The paleo diet is about getting back to doing things how our ancestors did them. Great concept, but, thanks to marketing and bro-science, it may have led some people astray.
Just like with the Paleo diet, I believe we should be mindful of eating processed, packaged foods. I think we should be thoughtful about eating nutrient dense foods and not just eat whatever hyper-palatable shit pops up in front of our face. But at the same time, I don’t think we need to be food phobic and weigh and measure food, including every grain of quinoa, count every calorie we consume, and eat exactly the same meals day after day. That’s not what the cavemen did. They didn’t prove worth or exert control by being restrictive or disciplined with food and they probably didn’t freak out about how a night of consuming bear, berries, and beer around the campfire would fit into their prescribed macros. Cavemen ate to survive and have energy to do tasks. They ate communally and were grateful for food.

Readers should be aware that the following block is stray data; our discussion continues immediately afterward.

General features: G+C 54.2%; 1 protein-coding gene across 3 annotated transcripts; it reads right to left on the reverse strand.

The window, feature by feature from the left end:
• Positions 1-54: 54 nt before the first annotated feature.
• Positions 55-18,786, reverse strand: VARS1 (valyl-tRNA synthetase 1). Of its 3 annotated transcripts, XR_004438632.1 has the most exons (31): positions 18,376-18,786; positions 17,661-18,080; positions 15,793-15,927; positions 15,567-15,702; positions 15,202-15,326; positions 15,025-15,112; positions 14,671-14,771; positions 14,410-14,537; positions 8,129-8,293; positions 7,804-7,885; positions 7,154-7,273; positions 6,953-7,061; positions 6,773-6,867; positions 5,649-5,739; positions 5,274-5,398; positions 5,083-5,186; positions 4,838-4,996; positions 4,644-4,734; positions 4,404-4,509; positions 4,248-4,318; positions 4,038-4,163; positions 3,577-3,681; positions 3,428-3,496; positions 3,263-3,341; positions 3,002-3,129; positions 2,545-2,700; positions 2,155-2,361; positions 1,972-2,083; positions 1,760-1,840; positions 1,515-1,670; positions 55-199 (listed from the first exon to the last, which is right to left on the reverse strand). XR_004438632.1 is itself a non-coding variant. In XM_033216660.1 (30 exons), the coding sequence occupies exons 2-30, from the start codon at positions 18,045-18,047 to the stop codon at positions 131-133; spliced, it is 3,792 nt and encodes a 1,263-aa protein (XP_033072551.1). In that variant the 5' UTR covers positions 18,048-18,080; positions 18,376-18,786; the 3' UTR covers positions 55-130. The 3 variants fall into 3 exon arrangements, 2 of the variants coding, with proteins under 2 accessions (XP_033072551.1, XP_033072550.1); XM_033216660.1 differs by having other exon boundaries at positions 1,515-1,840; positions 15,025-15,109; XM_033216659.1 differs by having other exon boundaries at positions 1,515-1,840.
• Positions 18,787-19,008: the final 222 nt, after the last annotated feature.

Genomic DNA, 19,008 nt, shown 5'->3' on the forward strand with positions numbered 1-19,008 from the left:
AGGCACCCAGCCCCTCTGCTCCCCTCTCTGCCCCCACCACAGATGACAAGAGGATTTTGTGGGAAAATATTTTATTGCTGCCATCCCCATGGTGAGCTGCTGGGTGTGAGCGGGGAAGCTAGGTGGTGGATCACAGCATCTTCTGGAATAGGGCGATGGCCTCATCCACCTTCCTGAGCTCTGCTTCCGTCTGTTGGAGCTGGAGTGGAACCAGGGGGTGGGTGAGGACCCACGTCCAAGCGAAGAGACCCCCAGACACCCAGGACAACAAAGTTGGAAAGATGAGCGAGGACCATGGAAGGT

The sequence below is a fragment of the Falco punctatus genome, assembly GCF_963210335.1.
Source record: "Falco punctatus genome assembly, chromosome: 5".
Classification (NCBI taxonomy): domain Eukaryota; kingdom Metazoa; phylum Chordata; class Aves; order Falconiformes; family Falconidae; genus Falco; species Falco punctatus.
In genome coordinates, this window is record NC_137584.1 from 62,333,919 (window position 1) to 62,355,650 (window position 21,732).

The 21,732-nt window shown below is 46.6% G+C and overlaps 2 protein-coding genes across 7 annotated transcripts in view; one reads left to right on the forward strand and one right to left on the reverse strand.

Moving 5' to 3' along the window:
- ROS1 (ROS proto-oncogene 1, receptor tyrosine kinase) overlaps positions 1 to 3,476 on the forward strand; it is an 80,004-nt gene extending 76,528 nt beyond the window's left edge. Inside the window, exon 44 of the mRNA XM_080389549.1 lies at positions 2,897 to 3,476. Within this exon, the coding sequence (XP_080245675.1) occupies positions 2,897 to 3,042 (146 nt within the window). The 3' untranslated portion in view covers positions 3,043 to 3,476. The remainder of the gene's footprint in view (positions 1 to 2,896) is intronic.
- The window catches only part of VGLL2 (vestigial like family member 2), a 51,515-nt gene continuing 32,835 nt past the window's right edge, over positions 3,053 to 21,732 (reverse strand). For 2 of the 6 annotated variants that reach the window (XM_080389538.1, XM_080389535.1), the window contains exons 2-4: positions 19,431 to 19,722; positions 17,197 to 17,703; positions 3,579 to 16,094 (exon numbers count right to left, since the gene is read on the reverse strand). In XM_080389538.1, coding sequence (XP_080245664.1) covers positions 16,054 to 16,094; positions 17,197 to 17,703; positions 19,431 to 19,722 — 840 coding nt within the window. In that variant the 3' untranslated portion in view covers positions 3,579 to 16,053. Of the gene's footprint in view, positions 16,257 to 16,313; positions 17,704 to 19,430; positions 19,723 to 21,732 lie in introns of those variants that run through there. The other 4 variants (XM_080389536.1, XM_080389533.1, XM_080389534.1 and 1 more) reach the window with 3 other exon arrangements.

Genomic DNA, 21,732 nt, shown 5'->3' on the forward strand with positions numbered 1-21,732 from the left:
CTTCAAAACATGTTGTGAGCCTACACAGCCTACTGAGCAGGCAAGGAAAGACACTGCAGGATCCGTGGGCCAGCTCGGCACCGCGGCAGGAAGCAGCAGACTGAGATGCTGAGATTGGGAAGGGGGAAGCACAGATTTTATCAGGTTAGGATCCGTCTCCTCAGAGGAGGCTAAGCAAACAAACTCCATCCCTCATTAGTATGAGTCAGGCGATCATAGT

I also believe in a healthy exercise regimen. I think we should move around, run, and lift heavy things to stay healthy and fit. Cavemen did those things to provide food and shelter and to play, not to punish themselves, to compensate for the food they ate, or to compete to the point of injury. They probably didn’t say "well, my garmin says I ran five miles at 10mph yesterday to catch that deer, so today I have to run at least that far and I need to run it faster."
Several of the clients that see me for eating disorder therapy reported their eating disorder started innocently, in the name of going paleo. It then blossomed and was concealed in the context of restrictive diets and excessive crossfit workouts. Without a solid sense of self we can find identity in diet and lifestyle trends. Without mindfulness and ability to trust our intuition we can fall prey to relying on rigid rules, restrictions and regulations. The Paleo diet goes bad when we focus on "WHAT cavemen did" and forget "WHY caveman did it". They did it probably for two reasons: 1. Survival and 2. Community. If your diet and exercise are not helping you live your best life and connect with your family and community, it might be worth looking at it and asking yourself "what would a caveman do?"
If you are struggling with an eating disorder, or think you might be on the brink of an eating disorder, call us and we can help you work through it.